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I am a Dutch journalist, writer and photographer and cover topics such as human rights, poverty, migration, environmental issues, culture and business. I’m currently based in The Hague, The Netherlands, and frequently travel to other parts of the world. I have also lived in Tunisia, Egypt, Kuwait and Dubai.
My work has been published by Al Jazeera English, BBC, The Atlantic's CityLab, Vice, Deutsche Welle, Middle East Eye, The Sydney Morning Herald, and many Dutch and Belgian publications.
I hold an MA in Arabic Languages and Cultures from Radboud University Nijmegen and a post-Master degree in Journalism from Erasmus University Rotterdam. What I love most about my work is the opportunities I get to ask loads of questions. Email: [email protected]
Earlier I reviewed the first part of this series in which we hear about Faraj Al Baadani's family in Yemen. This second part is about his migration to California, forty years after his mother migrated from Vietnam to Yemen.
In 2014, his mother asked her sister, who had married an American man, if her son could live with them for a while. He can, on a student visa.
We end up in a little tiny town called Dixon. It's a very conservative city. I mean, I'm probably like the third Middle Easterner there. You get some looks walking out the street, you definitely feel that they're not very – comfortable, I'd say, or just familiar with having someone of my skin tone walking around. The cops are not the biggest fans of me.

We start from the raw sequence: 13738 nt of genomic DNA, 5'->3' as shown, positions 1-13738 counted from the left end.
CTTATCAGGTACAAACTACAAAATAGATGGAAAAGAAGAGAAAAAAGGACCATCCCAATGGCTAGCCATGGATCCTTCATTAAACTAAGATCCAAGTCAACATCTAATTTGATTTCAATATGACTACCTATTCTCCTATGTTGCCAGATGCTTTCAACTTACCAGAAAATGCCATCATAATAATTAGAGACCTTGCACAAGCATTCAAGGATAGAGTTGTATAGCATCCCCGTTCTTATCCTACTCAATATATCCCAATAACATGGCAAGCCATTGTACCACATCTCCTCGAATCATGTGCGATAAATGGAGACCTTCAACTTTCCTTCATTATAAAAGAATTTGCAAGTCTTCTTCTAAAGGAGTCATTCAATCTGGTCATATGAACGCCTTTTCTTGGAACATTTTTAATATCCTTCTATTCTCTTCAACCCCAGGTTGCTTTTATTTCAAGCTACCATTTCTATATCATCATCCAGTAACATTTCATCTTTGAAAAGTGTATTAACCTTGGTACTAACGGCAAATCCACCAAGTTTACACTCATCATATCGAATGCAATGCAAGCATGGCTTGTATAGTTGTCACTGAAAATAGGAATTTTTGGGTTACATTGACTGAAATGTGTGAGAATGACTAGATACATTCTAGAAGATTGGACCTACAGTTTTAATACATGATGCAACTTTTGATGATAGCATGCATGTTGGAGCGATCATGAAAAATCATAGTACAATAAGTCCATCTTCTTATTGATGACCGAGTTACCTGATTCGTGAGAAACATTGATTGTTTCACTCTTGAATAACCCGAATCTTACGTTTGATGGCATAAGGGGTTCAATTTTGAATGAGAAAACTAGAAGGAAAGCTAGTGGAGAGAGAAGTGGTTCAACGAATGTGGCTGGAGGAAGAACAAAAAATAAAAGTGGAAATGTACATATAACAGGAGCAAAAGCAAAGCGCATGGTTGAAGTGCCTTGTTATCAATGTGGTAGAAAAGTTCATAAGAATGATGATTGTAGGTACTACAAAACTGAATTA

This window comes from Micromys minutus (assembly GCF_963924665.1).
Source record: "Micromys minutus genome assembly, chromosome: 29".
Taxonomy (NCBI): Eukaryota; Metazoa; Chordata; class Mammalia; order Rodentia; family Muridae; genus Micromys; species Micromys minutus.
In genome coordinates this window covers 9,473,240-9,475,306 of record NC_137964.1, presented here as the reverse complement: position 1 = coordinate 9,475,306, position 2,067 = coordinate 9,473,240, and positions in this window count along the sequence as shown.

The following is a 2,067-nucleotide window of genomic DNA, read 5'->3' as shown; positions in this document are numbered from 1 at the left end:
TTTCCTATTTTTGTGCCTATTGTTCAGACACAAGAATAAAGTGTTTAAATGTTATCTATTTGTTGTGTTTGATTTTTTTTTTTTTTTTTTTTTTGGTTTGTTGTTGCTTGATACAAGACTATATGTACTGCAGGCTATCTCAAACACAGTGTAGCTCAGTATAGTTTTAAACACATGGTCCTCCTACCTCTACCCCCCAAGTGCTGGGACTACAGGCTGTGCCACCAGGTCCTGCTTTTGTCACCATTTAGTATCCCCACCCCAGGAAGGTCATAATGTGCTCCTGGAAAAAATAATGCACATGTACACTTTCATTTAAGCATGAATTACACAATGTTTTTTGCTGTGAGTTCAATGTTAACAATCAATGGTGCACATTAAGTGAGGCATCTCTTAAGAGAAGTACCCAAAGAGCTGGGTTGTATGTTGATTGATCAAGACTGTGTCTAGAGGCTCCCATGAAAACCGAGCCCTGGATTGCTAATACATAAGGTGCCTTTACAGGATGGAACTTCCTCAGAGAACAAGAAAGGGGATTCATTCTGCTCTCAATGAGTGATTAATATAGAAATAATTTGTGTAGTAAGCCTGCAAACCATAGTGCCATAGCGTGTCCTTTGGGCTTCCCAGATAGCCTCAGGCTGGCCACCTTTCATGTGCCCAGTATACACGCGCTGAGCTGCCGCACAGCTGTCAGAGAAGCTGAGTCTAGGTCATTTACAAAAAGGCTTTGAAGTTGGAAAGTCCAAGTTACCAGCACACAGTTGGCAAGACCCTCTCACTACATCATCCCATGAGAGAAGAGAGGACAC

Meanwhile, the war had broken out in Yemen and most of his family members lose their jobs and can no longer sustain him. After a while, he receives temporary protected status (TPS), designated for Yemenis living in the US, so he can work. However, working 60, 70 hours a week for $1,500 a month is barely enough to pay for the classes.
Although in 2018 TPS designation for Yemen is extended, Faraj’s status does not get renewed. Now, he can't work legally and his debt rises to $15,000.
Faraj is 23 years old and he’s not sure what to do next. He’s losing his legal status in America, but can’t go back to Yemen.I mean, I don't even talk to my family about my hardships and difficulties here. At the end of the day I will be complaining about material things, while they're complaining about well, there's an air strike next to the house, the house just shook, windows just blew. We have no food, people are just getting sick, people are dying.
Next, we hear about Faraj donating stem cells – for free – to save someone’s life and getting extremely sick from this.
While Faraj has vague plans to go to Canada, mutual friends of this podcast's producer and his family then manage to pay off his debts. His student visa gets renewed and he hopes to start studying engineering.